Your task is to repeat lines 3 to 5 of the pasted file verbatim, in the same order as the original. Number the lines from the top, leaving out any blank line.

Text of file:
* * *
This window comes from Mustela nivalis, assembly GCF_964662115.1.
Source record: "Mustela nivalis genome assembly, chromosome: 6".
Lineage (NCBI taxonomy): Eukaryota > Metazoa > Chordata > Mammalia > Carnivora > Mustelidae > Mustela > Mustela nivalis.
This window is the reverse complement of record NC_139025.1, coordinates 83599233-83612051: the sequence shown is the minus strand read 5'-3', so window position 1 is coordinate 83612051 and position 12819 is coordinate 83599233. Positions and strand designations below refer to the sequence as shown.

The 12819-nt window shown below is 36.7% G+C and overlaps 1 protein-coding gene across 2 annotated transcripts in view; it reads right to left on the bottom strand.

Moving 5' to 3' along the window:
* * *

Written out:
Lineage (NCBI taxonomy): Eukaryota > Metazoa > Chordata > Mammalia > Carnivora > Mustelidae > Mustela > Mustela nivalis.
This window is the reverse complement of record NC_139025.1, coordinates 83599233-83612051: the sequence shown is the minus strand read 5'-3', so window position 1 is coordinate 83612051 and position 12819 is coordinate 83599233. Positions and strand designations below refer to the sequence as shown.

The 12819-nt window shown below is 36.7% G+C and overlaps 1 protein-coding gene across 2 annotated transcripts in view; it reads right to left on the bottom strand.